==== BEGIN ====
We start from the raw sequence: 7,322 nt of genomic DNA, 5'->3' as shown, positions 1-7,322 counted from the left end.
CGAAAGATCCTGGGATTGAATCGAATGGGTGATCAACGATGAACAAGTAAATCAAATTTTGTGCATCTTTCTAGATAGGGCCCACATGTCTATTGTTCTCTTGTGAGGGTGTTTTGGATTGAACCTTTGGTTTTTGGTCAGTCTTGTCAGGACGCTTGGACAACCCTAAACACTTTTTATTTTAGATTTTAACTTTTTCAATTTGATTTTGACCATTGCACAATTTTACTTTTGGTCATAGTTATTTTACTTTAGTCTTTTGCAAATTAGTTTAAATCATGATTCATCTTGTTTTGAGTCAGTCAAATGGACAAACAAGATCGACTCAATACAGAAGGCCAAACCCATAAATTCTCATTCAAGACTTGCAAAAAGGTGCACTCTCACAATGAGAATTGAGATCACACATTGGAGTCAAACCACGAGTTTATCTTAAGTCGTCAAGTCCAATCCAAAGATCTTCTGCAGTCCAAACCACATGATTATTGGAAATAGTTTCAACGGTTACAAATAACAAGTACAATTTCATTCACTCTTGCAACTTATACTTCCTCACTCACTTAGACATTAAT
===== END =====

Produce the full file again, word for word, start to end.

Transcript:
We start from the raw sequence: 7,322 nt of genomic DNA, 5'->3' as shown, positions 1-7,322 counted from the left end.
CGAAAGATCCTGGGATTGAATCGAATGGGTGATCAACGATGAACAAGTAAATCAAATTTTGTGCATCTTTCTAGATAGGGCCCACATGTCTATTGTTCTCTTGTGAGGGTGTTTTGGATTGAACCTTTGGTTTTTGGTCAGTCTTGTCAGGACGCTTGGACAACCCTAAACACTTTTTATTTTAGATTTTAACTTTTTCAATTTGATTTTGACCATTGCACAATTTTACTTTTGGTCATAGTTATTTTACTTTAGTCTTTTGCAAATTAGTTTAAATCATGATTCATCTTGTTTTGAGTCAGTCAAATGGACAAACAAGATCGACTCAATACAGAAGGCCAAACCCATAAATTCTCATTCAAGACTTGCAAAAAGGTGCACTCTCACAATGAGAATTGAGATCACACATTGGAGTCAAACCACGAGTTTATCTTAAGTCGTCAAGTCCAATCCAAAGATCTTCTGCAGTCCAAACCACATGATTATTGGAAATAGTTTCAACGGTTACAAATAACAAGTACAATTTCATTCACTCTTGCAACTTATACTTCCTCACTCACTTAGACATTAAT